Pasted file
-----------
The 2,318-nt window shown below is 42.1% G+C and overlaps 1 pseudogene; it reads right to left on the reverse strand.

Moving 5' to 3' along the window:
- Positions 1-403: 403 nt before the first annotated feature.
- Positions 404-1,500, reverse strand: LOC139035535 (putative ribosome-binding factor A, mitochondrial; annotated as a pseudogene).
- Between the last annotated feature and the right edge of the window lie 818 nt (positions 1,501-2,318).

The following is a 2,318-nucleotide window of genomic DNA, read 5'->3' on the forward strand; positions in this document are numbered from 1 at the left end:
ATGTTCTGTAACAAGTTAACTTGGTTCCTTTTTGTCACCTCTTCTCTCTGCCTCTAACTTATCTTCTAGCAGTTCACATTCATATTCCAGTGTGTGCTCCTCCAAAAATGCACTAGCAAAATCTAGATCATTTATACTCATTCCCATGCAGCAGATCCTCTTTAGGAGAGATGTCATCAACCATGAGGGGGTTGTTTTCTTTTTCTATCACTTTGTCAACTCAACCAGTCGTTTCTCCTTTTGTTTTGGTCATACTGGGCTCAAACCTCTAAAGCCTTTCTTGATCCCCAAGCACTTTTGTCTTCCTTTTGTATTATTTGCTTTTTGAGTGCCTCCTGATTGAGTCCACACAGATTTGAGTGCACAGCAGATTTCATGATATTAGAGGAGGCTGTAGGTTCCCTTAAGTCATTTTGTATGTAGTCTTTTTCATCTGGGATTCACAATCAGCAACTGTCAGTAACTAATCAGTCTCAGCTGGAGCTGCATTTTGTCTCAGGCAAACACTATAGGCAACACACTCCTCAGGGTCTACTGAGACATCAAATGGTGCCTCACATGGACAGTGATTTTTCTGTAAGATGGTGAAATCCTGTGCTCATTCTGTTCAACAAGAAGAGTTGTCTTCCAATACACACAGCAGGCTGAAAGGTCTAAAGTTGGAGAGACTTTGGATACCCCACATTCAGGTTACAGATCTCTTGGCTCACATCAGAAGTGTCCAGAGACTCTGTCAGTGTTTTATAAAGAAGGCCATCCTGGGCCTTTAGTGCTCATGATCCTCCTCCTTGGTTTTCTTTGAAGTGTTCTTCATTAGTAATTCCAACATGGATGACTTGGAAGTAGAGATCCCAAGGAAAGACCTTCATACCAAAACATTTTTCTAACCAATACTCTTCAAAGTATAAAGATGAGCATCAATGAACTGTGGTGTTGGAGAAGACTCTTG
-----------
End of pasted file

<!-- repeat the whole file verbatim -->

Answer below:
The 2,318-nt window shown below is 42.1% G+C and overlaps 1 pseudogene; it reads right to left on the reverse strand.

Moving 5' to 3' along the window:
- Positions 1-403: 403 nt before the first annotated feature.
- Positions 404-1,500, reverse strand: LOC139035535 (putative ribosome-binding factor A, mitochondrial; annotated as a pseudogene).
- Between the last annotated feature and the right edge of the window lie 818 nt (positions 1,501-2,318).

The following is a 2,318-nucleotide window of genomic DNA, read 5'->3' on the forward strand; positions in this document are numbered from 1 at the left end:
ATGTTCTGTAACAAGTTAACTTGGTTCCTTTTTGTCACCTCTTCTCTCTGCCTCTAACTTATCTTCTAGCAGTTCACATTCATATTCCAGTGTGTGCTCCTCCAAAAATGCACTAGCAAAATCTAGATCATTTATACTCATTCCCATGCAGCAGATCCTCTTTAGGAGAGATGTCATCAACCATGAGGGGGTTGTTTTCTTTTTCTATCACTTTGTCAACTCAACCAGTCGTTTCTCCTTTTGTTTTGGTCATACTGGGCTCAAACCTCTAAAGCCTTTCTTGATCCCCAAGCACTTTTGTCTTCCTTTTGTATTATTTGCTTTTTGAGTGCCTCCTGATTGAGTCCACACAGATTTGAGTGCACAGCAGATTTCATGATATTAGAGGAGGCTGTAGGTTCCCTTAAGTCATTTTGTATGTAGTCTTTTTCATCTGGGATTCACAATCAGCAACTGTCAGTAACTAATCAGTCTCAGCTGGAGCTGCATTTTGTCTCAGGCAAACACTATAGGCAACACACTCCTCAGGGTCTACTGAGACATCAAATGGTGCCTCACATGGACAGTGATTTTTCTGTAAGATGGTGAAATCCTGTGCTCATTCTGTTCAACAAGAAGAGTTGTCTTCCAATACACACAGCAGGCTGAAAGGTCTAAAGTTGGAGAGACTTTGGATACCCCACATTCAGGTTACAGATCTCTTGGCTCACATCAGAAGTGTCCAGAGACTCTGTCAGTGTTTTATAAAGAAGGCCATCCTGGGCCTTTAGTGCTCATGATCCTCCTCCTTGGTTTTCTTTGAAGTGTTCTTCATTAGTAATTCCAACATGGATGACTTGGAAGTAGAGATCCCAAGGAAAGACCTTCATACCAAAACATTTTTCTAACCAATACTCTTCAAAGTATAAAGATGAGCATCAATGAACTGTGGTGTTGGAGAAGACTCTTG